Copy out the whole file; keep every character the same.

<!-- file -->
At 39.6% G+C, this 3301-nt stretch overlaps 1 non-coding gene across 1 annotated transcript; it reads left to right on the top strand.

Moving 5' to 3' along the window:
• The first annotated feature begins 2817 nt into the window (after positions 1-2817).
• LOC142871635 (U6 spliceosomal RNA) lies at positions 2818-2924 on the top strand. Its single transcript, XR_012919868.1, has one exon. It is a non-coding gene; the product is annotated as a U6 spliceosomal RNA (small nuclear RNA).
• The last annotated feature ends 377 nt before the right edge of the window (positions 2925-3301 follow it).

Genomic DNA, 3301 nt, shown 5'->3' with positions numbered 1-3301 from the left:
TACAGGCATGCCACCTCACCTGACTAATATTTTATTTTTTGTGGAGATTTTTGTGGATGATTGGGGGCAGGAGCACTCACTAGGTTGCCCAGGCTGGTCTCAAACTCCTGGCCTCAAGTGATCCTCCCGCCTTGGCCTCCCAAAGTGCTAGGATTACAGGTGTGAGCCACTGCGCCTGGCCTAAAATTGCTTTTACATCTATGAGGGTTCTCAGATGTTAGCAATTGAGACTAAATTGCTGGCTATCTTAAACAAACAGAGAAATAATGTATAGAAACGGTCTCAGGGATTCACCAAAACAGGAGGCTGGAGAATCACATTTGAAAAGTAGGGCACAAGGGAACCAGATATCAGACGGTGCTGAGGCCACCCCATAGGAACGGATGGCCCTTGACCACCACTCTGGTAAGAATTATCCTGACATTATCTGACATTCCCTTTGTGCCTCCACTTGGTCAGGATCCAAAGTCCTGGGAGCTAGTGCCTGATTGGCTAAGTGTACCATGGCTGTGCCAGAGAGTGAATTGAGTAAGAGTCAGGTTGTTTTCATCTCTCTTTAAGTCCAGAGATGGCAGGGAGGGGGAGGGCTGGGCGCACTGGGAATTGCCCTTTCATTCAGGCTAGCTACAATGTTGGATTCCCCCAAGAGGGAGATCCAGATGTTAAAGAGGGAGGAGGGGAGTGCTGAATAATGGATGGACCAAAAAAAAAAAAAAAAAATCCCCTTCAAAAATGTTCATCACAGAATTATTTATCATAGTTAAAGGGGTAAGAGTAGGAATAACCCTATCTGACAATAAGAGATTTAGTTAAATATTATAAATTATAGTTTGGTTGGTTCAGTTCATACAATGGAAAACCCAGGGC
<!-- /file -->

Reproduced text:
At 39.6% G+C, this 3301-nt stretch overlaps 1 non-coding gene across 1 annotated transcript; it reads left to right on the top strand.

Moving 5' to 3' along the window:
• The first annotated feature begins 2817 nt into the window (after positions 1-2817).
• LOC142871635 (U6 spliceosomal RNA) lies at positions 2818-2924 on the top strand. Its single transcript, XR_012919868.1, has one exon. It is a non-coding gene; the product is annotated as a U6 spliceosomal RNA (small nuclear RNA).
• The last annotated feature ends 377 nt before the right edge of the window (positions 2925-3301 follow it).

Genomic DNA, 3301 nt, shown 5'->3' with positions numbered 1-3301 from the left:
TACAGGCATGCCACCTCACCTGACTAATATTTTATTTTTTGTGGAGATTTTTGTGGATGATTGGGGGCAGGAGCACTCACTAGGTTGCCCAGGCTGGTCTCAAACTCCTGGCCTCAAGTGATCCTCCCGCCTTGGCCTCCCAAAGTGCTAGGATTACAGGTGTGAGCCACTGCGCCTGGCCTAAAATTGCTTTTACATCTATGAGGGTTCTCAGATGTTAGCAATTGAGACTAAATTGCTGGCTATCTTAAACAAACAGAGAAATAATGTATAGAAACGGTCTCAGGGATTCACCAAAACAGGAGGCTGGAGAATCACATTTGAAAAGTAGGGCACAAGGGAACCAGATATCAGACGGTGCTGAGGCCACCCCATAGGAACGGATGGCCCTTGACCACCACTCTGGTAAGAATTATCCTGACATTATCTGACATTCCCTTTGTGCCTCCACTTGGTCAGGATCCAAAGTCCTGGGAGCTAGTGCCTGATTGGCTAAGTGTACCATGGCTGTGCCAGAGAGTGAATTGAGTAAGAGTCAGGTTGTTTTCATCTCTCTTTAAGTCCAGAGATGGCAGGGAGGGGGAGGGCTGGGCGCACTGGGAATTGCCCTTTCATTCAGGCTAGCTACAATGTTGGATTCCCCCAAGAGGGAGATCCAGATGTTAAAGAGGGAGGAGGGGAGTGCTGAATAATGGATGGACCAAAAAAAAAAAAAAAAAATCCCCTTCAAAAATGTTCATCACAGAATTATTTATCATAGTTAAAGGGGTAAGAGTAGGAATAACCCTATCTGACAATAAGAGATTTAGTTAAATATTATAAATTATAGTTTGGTTGGTTCAGTTCATACAATGGAAAACCCAGGGC